Complementary and alternative medicine Evolution Medicine Science

Selective pressures and the evolution of alternative medicine

i-e7a12c3d2598161273c9ed31d61fe694-ClassicInsolence.jpgEvery so often, real life intrudes on blogging, preventing the creation of fresh Insolence, at least Insolence of the quality that you’ve come to expect. This is one of those times. So enjoy this bit of Classic Insolence from back in November 2007 and be assured that I’ll be back tomorrow. Remember, if you’ve been reading less than two and a half years, it’s new to you, and, even if you have been reading more than two and a half years, it’s fun to see how posts like this have aged.

I wish I had thought of this one, but I didn’t. However, I never let a little thing like not having thought of an idea first to stop me from discussing it, and this particular idea is definitely worth expanding upon because (1) it’s interesting and (2) it combines two of my interests, alternative medicine and evolution. I agree with parts of the idea, but it’s not without its shortcomings. Indeed, I’d very much welcome any of the evolutionary biologists who read this blog to chime in with their own ideas.

Fellow ScienceBlogger Martin Rundkvist over at Aardvarchaeology has proposed a rather fascinating idea regarding the evolution of alternative medicine in which he argues that alternative medicine evolves according to certain selective pressures. As you may or may not know, evolution is not just for biology, but has been proposed as a mechanism in cultural memes, for example. Since alternative medicine is a cultural phenomenon, it is not unreasonable to look at such non-evidence-based medicine and hypothesize what might be the selective pressures that shape its popularity and evolution. After all, if we’re going to discourage the use of non-evidence-based medicine or even quackery, it’s helpful to understand it. We already know that alt-med terminology has evolved considerably into the current politically correct term “complementary and alternative medicine” (CAM).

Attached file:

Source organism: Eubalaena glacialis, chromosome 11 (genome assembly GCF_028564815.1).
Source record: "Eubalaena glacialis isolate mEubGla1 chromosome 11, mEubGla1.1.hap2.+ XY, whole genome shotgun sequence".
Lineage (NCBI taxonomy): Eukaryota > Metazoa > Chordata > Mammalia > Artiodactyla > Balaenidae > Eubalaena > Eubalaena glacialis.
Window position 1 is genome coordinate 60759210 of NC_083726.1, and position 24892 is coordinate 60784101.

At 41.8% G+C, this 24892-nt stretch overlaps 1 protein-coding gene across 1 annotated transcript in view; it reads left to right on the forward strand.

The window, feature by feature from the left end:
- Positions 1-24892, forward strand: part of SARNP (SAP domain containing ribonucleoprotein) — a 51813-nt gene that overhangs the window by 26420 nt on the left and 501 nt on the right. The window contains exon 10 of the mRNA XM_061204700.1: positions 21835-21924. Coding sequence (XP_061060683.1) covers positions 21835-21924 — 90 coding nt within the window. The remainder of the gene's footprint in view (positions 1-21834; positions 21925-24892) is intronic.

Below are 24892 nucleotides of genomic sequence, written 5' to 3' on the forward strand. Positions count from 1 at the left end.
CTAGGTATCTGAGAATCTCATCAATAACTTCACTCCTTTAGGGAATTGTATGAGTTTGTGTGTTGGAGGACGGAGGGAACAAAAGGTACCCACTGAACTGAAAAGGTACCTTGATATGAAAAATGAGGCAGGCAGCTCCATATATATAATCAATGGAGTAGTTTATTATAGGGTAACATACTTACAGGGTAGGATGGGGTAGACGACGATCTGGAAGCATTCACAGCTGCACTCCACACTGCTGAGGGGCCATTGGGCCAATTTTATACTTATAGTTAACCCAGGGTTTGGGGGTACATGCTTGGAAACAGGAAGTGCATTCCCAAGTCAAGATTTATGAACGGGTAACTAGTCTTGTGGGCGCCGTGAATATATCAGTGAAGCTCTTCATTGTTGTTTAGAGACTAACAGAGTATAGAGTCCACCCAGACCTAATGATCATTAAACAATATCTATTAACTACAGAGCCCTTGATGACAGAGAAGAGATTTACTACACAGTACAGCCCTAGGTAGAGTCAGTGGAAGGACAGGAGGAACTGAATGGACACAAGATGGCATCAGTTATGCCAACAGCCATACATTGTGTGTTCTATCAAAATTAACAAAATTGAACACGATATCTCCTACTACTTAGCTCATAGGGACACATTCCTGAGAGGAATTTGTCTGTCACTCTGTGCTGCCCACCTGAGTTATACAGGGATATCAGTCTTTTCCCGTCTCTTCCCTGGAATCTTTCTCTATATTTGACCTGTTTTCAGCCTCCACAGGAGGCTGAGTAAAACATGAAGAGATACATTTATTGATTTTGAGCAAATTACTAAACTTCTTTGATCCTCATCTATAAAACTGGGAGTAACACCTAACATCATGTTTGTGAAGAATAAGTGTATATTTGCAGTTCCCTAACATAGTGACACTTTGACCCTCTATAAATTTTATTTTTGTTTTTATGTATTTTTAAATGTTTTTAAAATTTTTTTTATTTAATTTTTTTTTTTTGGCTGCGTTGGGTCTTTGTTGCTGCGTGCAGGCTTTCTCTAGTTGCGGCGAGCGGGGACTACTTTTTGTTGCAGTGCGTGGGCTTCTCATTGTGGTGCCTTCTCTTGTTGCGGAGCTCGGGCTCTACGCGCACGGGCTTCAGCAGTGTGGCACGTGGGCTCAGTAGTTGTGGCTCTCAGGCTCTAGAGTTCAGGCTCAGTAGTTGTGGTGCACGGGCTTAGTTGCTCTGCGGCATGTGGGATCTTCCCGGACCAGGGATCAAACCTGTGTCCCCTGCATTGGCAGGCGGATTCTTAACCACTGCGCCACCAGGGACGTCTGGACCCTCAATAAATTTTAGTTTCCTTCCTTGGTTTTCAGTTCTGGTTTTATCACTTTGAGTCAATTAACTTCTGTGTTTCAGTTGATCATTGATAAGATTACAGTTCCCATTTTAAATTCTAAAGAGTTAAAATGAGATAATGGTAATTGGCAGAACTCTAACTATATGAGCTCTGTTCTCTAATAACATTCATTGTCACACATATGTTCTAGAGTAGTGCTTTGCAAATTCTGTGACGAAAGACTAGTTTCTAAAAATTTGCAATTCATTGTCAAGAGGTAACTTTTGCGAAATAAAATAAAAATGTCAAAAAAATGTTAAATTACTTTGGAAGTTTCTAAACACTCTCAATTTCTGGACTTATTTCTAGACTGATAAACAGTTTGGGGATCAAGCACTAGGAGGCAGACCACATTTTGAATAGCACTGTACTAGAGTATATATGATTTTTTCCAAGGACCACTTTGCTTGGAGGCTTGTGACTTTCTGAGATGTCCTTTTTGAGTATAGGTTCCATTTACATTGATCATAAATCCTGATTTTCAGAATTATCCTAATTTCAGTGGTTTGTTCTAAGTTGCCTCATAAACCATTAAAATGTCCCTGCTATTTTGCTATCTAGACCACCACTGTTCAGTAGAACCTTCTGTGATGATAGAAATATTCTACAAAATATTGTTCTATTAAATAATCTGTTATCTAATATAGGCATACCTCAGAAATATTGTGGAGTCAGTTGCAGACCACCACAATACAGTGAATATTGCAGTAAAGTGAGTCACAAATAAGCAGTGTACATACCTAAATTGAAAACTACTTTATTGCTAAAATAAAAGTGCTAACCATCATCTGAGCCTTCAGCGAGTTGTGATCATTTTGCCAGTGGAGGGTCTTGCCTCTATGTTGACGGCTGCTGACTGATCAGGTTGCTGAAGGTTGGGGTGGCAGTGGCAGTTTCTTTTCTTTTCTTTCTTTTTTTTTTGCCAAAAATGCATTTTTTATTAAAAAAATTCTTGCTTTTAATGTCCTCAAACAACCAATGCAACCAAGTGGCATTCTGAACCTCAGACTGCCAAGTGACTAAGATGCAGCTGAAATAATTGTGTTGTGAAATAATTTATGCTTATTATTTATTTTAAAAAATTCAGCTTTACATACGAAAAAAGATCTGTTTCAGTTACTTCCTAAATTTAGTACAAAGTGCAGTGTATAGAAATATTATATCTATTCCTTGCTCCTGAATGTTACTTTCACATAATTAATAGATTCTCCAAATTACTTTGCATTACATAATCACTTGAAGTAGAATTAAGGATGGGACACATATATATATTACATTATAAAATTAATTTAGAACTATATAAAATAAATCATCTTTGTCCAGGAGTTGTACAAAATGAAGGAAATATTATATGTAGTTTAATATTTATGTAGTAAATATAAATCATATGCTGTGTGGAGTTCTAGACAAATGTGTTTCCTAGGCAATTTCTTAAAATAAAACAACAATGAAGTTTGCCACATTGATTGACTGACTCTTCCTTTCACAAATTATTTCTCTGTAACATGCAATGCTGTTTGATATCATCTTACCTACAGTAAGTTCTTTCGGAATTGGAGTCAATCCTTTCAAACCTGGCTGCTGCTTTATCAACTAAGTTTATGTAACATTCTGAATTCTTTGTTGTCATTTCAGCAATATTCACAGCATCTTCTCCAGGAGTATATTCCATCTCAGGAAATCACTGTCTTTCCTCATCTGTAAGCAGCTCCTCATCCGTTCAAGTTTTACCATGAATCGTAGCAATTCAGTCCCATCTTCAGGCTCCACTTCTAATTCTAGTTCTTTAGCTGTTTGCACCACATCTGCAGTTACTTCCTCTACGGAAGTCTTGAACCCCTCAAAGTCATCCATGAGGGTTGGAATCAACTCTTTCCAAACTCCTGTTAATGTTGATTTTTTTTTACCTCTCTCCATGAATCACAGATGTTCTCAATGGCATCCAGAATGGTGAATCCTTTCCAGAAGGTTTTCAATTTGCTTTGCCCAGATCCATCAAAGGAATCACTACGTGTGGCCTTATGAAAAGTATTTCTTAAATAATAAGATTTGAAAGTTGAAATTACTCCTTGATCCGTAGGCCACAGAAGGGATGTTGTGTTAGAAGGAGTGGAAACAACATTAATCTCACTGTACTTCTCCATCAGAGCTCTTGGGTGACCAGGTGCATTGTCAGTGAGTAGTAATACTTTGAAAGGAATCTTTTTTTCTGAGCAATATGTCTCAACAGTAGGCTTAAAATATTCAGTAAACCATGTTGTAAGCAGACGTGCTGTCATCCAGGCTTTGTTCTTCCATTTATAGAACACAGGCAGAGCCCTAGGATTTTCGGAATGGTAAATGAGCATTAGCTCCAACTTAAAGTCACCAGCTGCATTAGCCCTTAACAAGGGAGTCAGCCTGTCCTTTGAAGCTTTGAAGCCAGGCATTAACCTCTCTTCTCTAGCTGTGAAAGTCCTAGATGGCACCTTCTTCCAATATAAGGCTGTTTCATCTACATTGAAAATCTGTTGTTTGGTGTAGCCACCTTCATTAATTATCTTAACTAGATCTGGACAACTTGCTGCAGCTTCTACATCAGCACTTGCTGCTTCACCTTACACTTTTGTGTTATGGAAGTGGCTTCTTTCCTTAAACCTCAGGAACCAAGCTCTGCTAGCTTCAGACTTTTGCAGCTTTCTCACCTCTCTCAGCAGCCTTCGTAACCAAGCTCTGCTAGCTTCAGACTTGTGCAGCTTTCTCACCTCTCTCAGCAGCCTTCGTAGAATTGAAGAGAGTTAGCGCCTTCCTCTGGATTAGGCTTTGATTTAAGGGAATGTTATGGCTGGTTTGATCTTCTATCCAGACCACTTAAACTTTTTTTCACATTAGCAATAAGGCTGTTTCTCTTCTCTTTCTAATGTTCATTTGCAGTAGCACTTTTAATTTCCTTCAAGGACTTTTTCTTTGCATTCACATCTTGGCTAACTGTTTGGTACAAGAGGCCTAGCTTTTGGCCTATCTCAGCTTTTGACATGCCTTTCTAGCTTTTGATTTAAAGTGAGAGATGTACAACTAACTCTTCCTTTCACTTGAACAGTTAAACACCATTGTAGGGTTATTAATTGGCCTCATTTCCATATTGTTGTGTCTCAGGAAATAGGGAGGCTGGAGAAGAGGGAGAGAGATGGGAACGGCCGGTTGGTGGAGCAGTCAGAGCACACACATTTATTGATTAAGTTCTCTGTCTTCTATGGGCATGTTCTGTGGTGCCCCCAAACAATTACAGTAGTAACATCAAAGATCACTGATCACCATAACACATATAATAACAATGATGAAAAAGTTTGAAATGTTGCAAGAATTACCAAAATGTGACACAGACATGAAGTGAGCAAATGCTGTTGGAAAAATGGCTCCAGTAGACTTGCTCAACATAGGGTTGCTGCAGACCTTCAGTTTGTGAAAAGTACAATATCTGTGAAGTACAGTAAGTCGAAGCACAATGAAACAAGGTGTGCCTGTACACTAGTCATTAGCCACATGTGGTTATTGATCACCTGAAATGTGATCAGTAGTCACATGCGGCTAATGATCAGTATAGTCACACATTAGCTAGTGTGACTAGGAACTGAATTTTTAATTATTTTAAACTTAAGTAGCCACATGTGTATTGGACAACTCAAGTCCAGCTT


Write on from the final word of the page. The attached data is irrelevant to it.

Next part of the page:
Martin primarily considers what the selective pressures are on various alternative medicine modalities and comes to a startling conclusion: Namely, that the selective pressure on such modalities is primarily to select for ineffective treatments. He bases this on two primary forms of negative selection. First, he hypothesizes, there will be selective pressure against modalities that cause obvious harm. According to this concept, such modalities will tend to be eventually recognized as harmful and shied away from by alternative medical practitioners due to fear of lawsuits and government regulations. The second form of selective pressure will come from conventional medicine. In essence, alternative medical therapies that can be shown to have a reasonable degree of efficacy will risk being co-opted by us “conventional” practitioners of evidence-based medicine and thus taken out of the armamentarium of alternative practitioners, whose setting themselves apart from mainstream medicine is very important to their livelihood. This leads Martin to observe that homeopathy is the ultimate CAM therapy:

So, there is evolutionary pressure on alternative therapies to achieve near-zero effect. This is why homeopathy is still around: its main method being the administration to patients of small amounts of clean water, it’s uniquely suited to surviving indefinitely in the alternative-therapy biotope. Homeopathic remedies can neither harm nor benefit patients.

This is a fascinating and lucid insight. Clearly it has some merit. However, it is incomplete. The reason, I would argue, is that the negative selective pressures Martin identified are almost certainly not as potent as he thinks they are, as evidenced by how rare it is for an alternative medical therapy to actually go “extinct.” Indeed, I would argue that selection against harmful or potentially harmful remedies is actually fairly weak and perhaps even nonexistent. After all, black salve is still around after many decades, if not hundreds of years, and it can produce some truly horrifying complications (not for the squeamish). Even though the FDA banned importation of black salve products and they can be demonstrably harmful, they are still around and show no sign of disappearing. Another example is Laetrile. Multiple well-designed clinical trials demonstrated that Laetrile is ineffective against cancer, and it has the well-known potential complication of cyanide toxicity. It, too, shows no signs of disappearing. Of course, perhaps the most popular ineffective CAM therapy that has potentially deadly complications is chelation therapy, which remains widely used among CAM practitioners to treat cardiovascular disease and autism, despite of the extreme biological implausibility of the argument that it should work for either condition and despite there being no good evidence that it does. Indeed, there was even a well-publicized case of an autistic boy who died as a result of hypocalcemia as a result of chelation therapy for autism causing a fatal cardiac arrhythmia. His quack–I mean doctor; no, I mean quack–Dr. Roy Kerry is only now being brought up on charges for his negligence and quackery.